Early beacon constructors realized the light alone wasn't enough to project far out to sea for good guidance. The idea of a reflector was promoted when it was noted light could be reflected from a glossy surface, potentially increasing its power. With this principle, they came up with reflectors as parts of a lighthouse for light sources. This is referred to as the Catoptric System for lighthouses.4
Despite the name, they're not precisely flat. Mostly very early types of reflectors. Like white walls built behind fire platforms. Then using large polished metal plates behind fire platforms. Or behind candle power lamps.4
Their effectiveness is low. The reflection isn't concentrated, not controlled, and very limited.4
The shape is a curved arc. Capturing the light waves into a concave section. Reflecting them through the light source, then directing them outward on that continued trajectory.
Light beams bounce from this reflector and return to the light source. To make the light flame seem brighter. But it doesn't project its brightness outward toward the sea, dimming that effectiveness.4
The shape is also a curved arc, but the arc is more deeply curved. The light waves are captured into its concave section. But because of the depth of the arc, they are reflected back on a different trajectory than the spherical.
The reflection's focus is along various points of this deep arc. The beams are returned converging toward the sea's horizon. A drawback is 30% of the rays escape at the reflector's edge, bouncing off to nowhere!4
A lighthouse uses a lens as an optic focusing system. It's the glass gadget that takes the light's electron waves and draws them together in a known direction. Even your eyes have a lens to focus light rays that come in through the pupil, to fix on the retina and optic nerve.
Augustin Fresnel was fascinated by light since boyhood. He studied engineering. Though working in road design, he still worked light formulas himself. Fresnel's thought was light was energy waves. He detected how prisms veered these light waves. He figured he could direct the waves, thus inventing his lens. Fresnel presented his study to the French Academy of Science, which won him an award.1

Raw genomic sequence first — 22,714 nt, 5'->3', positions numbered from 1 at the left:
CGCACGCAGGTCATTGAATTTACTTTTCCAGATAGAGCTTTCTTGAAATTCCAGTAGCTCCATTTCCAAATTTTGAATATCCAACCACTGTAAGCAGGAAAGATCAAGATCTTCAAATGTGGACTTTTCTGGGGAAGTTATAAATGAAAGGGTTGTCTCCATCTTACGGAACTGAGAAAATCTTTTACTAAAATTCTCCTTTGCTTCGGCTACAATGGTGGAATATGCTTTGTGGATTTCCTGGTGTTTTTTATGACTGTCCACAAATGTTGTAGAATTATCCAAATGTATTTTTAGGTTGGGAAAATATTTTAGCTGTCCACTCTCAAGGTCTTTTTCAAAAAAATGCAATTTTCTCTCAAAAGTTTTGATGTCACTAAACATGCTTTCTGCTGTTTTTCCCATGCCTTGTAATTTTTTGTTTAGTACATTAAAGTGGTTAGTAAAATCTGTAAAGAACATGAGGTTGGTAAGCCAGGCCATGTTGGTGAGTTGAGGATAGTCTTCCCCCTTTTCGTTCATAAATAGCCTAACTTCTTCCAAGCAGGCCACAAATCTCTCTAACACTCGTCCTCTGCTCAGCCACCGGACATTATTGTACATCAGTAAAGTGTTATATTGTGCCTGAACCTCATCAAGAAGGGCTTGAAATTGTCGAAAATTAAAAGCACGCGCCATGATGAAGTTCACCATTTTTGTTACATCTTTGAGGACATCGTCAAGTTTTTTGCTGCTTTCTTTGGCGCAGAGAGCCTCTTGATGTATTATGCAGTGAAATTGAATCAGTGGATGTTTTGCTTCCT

He tried out his novel idea for a lens at the deluxe lighthouse at Cordouan. He used a basic lamp. Surrounding this was his device, a circular formation of prisms.1 They fit into a brass framework which formed it into a beehive shape. The prisms bent the light into a horizontal beam.7 It could shine out of the lantern room for over 20 miles!1
Fog Cannons, Rockets or Guns6
Another part of a lighthouse first used in Europe in the 1700s.
Then right to the U.S. Use of a Cannon, known as a Fog Gun, for the first time at Boston Harbor in 1719. A ship fired its cannon, then the lighthouse keeper fired the Fog Gun in reply.
On the West Coast, a Fog Gun was mounted in place in 1857 at Point Bonita Lighthouse in California. It's a very foggy area. The man in charge of it was constantly busy. Realizing the impracticality, they decommissioned the signal after two years.